CHESTERTOWN -- A 22-year-old playwright who has already proven himself something of an expert on medieval literature, walked away from his Washington College commencement here yesterday carrying a check for $60,027 - the largest undergraduate writing award in the country.
Not even an appearance by an actor on horseback portraying George Washington (an early benefactor of the liberal arts college that bears his name) could overshadow the suspense of the Sophie Kerr Prize, among diplomas and academic honors given to 360 graduates.
Each year, the literary award winner, chosen by a 10-member committee, is a closely guarded secret until the young writer's name is called near the end of the graduation ceremony at Maryland's oldest college.
Liam Daley of Drexel Hill, Pa., showed little emotion yesterday as friends and fellow students let out a collective gasp and whooped. He strolled toward the stage where college President Baird Tipson and other academic luminaries presided over ceremonies marking the school's 225th year on the lush Great Lawn of the 126-acre campus.
Later, Daley, whose close-cropped dark beard makes him appear older, seemed at ease despite the glare of media attention and praise from teachers, parents and friends that came with his moment in the spotlight.
After spending one of his undergraduate years abroad at St. Andrews in Scotland, Daley said the check will help cover expenses for a return there for more intense study of Shakespeare.
"It is a 12-month program, so the money will be helpful," said Daley, who jokingly says that beyond academic prowess, his only claim to fame is as the founder of Washington College's Capture the Flag Society.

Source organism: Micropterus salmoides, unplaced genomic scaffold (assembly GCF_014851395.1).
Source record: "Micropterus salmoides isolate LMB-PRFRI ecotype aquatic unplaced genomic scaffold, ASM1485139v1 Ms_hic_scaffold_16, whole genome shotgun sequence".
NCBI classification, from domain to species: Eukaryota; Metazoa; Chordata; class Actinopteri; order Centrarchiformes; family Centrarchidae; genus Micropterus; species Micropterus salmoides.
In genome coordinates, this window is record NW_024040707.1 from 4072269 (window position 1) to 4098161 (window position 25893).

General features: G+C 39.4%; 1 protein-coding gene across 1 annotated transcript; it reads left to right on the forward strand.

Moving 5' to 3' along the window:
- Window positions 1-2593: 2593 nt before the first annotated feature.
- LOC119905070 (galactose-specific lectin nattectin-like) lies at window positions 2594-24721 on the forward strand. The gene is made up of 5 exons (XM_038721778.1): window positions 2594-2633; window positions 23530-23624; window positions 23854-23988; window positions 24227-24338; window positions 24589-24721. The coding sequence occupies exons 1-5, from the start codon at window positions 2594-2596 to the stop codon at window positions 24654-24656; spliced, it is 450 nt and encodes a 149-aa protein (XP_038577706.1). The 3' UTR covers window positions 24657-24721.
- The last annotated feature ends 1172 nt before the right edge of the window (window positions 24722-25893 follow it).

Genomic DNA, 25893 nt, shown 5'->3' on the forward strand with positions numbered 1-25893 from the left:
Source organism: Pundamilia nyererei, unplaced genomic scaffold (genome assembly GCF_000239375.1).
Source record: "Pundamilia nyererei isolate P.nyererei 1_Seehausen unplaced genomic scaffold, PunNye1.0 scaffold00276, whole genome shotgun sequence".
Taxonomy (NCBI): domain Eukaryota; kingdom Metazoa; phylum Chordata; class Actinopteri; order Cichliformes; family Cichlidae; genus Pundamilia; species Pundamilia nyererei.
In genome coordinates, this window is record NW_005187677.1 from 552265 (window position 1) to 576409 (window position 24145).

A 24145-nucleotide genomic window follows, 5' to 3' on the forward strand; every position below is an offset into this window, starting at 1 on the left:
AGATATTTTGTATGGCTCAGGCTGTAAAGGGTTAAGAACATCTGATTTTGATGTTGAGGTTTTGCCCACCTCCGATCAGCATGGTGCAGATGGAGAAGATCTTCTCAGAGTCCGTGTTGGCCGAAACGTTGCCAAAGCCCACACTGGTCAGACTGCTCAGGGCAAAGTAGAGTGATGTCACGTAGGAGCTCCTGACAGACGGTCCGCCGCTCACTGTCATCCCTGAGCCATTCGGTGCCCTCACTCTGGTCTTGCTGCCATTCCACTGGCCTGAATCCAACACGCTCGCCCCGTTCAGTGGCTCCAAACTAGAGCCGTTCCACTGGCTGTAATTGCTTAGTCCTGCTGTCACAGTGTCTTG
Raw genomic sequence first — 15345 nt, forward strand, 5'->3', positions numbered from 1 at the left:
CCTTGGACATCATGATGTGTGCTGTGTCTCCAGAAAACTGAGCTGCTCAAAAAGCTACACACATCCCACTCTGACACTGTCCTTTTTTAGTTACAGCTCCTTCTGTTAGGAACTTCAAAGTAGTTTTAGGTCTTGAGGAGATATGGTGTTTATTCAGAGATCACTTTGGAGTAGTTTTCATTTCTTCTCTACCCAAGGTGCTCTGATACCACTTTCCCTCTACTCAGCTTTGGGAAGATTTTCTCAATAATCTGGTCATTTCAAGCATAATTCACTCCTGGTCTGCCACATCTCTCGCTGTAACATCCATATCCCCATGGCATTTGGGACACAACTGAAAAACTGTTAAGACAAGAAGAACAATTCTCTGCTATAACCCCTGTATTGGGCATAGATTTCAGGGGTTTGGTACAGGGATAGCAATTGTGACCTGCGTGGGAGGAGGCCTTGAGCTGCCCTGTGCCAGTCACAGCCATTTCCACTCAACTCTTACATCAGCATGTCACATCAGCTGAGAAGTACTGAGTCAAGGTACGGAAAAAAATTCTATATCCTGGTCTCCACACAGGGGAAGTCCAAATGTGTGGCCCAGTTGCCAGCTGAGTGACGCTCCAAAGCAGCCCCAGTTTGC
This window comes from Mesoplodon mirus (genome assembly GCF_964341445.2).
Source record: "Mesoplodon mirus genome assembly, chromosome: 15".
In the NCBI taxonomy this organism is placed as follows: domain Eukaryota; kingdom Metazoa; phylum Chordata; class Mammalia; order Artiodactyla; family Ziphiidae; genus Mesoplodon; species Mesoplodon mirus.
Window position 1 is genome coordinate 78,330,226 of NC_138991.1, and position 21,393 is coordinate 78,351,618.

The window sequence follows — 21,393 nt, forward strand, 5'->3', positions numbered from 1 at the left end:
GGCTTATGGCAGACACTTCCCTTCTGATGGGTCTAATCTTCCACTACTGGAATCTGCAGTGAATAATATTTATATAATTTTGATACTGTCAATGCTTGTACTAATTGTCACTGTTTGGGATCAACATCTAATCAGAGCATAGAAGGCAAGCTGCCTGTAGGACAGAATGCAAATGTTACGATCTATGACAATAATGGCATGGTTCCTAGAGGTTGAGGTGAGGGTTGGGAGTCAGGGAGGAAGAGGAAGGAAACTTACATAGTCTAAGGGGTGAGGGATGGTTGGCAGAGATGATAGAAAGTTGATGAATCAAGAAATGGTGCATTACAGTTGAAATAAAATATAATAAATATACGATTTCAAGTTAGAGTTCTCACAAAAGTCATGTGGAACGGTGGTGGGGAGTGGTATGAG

"Seriously, I'd like to maybe act some more, and always to keep writing. I could teach or maybe get some sort of job in drama," Daley said. "I plan to continue acting."
A double major in drama and English literature, Daley was one of 40 seniors who submitted portfolios for the contest. Professors who know Daley say his work has been remarkable from the beginning.
Kathryn Moncrief, who will head Washington's English department next fall, said she remembers Daley translating and writing a medieval play for a Renaissance Christmas program.
"Liam is one of a kind, someone who is just multitalented," Moncrief said. "It wasn't a requirement or an assignment for a class. He did it on his own."
For the competition, which is open to any senior, Daley submitted a portfolio that included a critical thesis on medieval English literature, along with plays and short prose.
Sara Daley, Liam's 19-year-old sister, is a rising sophomore at Swarthmore College near Philadelphia. She usually edits his work before it is submitted.
"I know his work, and I was expecting him to win," she said. "I had a feeling."
Their parents, Thomas Daley and Donna Weaversling, who are both architects, were stunned when Liam's name was called. But then again, maybe they should have expected it.
"He wrote a play in the eighth grade, and he's been writing ever since," said Thomas Daley. "His heroes are Monte Python, Gilbert and Sullivan, and Groucho Marx."
The literary prize has been paid for 40 years from a $500,000 endowment left to the college by Kerr, a newspaper editor and fiction writer from nearby Denton. Investment income from the fund has also paid for dozens of prominent writers to come read their work or teach seminars.
Over the years, promising young writers have received anywhere from $9,000 to $65,000. Last year's winner earned $53,609.
"The thing that set Liam's work apart was that balance between creative and critical writing," said Richard Gillin, the English department chairman who has judged 33 of the 40 Sophie Kerr contests." He's already established himself as a scholar. He has the drive, the intellect and the talent to go wherever he wants."